Tags

, ,

Early in my career, I learned how to manage by leading teams that weren’t meeting management expectations — turnarounds.

Today, I leverage general management expertise gained in turnarounds to work with leaders as they improve performance in their firms.

Case A:  Superstars in a financial company had been hand-picked for an opportunity to launch a major client’s new product.  When I joined to lead the team, they were being pounded by explosive growth, well beyond any forecast.

The team leaders were exhausted and demoralized.  Every day they came in and “did their jobs,” even though the jobs had been designed under now-obsolete assumptions.  Having taken on new tasks as they arose, some managers were in the office 7 days a week, balancing multiple spinning plates on poles.

Case B: Janice owned a day spa.  Originally hired for a customer service role, Danielle was a bright self-starter who had never managed, until Janice promoted her to General Manager.

Months later, Janice told me, “We pay Danielle a lot of money.”  As we walked around the spa, she indicated areas that weren’t clean to her satisfaction.  In her office, she produced a thick file of accounting paperwork, red ink circling errors that Janice had corrected herself. “Danielle’s not doing a good job.”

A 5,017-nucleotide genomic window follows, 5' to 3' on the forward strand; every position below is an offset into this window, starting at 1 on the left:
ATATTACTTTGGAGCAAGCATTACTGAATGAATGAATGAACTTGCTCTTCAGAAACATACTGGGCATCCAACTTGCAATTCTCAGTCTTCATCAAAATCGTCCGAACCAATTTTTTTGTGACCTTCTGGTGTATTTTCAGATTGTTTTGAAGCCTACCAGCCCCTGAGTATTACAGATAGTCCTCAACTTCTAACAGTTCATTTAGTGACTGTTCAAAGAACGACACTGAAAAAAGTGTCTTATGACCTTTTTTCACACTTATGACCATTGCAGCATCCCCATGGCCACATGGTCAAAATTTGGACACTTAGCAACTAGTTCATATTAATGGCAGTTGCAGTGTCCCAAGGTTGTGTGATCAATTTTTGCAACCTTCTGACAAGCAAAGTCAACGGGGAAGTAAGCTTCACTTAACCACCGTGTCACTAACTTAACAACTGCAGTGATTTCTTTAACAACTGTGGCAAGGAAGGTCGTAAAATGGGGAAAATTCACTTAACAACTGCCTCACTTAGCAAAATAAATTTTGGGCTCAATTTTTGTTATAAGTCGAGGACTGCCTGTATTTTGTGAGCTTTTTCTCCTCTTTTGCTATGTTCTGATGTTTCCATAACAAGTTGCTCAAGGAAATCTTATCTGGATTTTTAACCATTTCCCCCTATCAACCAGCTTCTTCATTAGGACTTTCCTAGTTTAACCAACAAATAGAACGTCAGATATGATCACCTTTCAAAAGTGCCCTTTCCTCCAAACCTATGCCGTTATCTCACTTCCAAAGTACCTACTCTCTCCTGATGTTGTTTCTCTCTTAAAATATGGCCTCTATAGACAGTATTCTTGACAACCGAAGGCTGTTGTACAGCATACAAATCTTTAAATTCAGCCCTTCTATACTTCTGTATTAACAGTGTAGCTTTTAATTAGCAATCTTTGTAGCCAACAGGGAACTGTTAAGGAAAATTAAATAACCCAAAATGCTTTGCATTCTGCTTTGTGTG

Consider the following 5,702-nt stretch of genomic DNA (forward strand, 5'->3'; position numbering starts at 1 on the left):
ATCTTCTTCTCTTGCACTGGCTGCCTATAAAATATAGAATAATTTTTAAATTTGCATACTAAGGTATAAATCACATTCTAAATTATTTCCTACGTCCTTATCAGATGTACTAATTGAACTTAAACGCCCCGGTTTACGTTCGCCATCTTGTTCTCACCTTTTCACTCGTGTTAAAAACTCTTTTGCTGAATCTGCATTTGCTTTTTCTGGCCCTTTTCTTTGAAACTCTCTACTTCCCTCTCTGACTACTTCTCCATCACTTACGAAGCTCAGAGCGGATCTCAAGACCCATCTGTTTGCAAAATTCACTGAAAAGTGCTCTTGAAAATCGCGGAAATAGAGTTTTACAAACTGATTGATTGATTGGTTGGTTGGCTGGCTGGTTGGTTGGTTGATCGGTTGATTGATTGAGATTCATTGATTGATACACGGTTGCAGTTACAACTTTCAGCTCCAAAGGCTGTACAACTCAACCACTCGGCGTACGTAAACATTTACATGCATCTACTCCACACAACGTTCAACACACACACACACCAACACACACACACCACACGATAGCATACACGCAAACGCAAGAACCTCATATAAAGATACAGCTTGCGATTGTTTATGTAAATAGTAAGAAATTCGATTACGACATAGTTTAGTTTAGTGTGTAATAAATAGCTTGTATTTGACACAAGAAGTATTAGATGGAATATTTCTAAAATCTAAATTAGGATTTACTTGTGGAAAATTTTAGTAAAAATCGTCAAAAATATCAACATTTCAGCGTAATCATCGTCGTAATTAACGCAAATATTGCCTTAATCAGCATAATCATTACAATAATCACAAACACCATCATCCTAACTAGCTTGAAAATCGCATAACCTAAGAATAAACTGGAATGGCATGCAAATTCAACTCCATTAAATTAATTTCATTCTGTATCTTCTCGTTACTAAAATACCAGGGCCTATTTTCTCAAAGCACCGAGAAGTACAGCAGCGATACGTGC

Danielle knew her job:  serving clients, 18 hours a day, 7 days a week.  Folding towels properly, getting the math right?  Janice’s expectations were unreasonable.

She was dejected by Janice’s perception.

My team leaders knew what their jobs were:  their jobs just didn’t make sense under new circumstances.  Janice and Danielle both knew what Danielle’s job was:  they just didn’t agree.

In companies large and small, unhappy teams are unhappy in the same way: people don’t know what their jobs are.  (Apologies to Tolstoy.)

The spa was a Mom & Pop business, maybe 25 people. The financial services team had about 80 employees; product delivery involved hundreds in a global firm with tens of thousands of employees.

Despite disparate conditions, there was one solution:  create meaning.

Leaders create meaning by drawing boundaries around people’s jobs in the context of greater goals, and being clear about how success is measured.

Does the word “boundaries” bring up resistance?  I’ve heard it.

You’re creatives; boundaries are bureaucratic.  You’re an entrepreneur; the trappings of “corporate” structure don’t serve.   People know what their jobs are:  it’s common sense!

Are your employees meeting management’s expectations?   How did you achieve that?

Curious?  Join me for Managing for Managers.  Via private blog, conference calls, and your questions about real challenges, I’ll show you how to map out ways that you can create meaning in any workplace.  Click to register.

(Photo by lissalou66, used under Creative Commons license.   Mini-case studies are real, with identifying details changed.)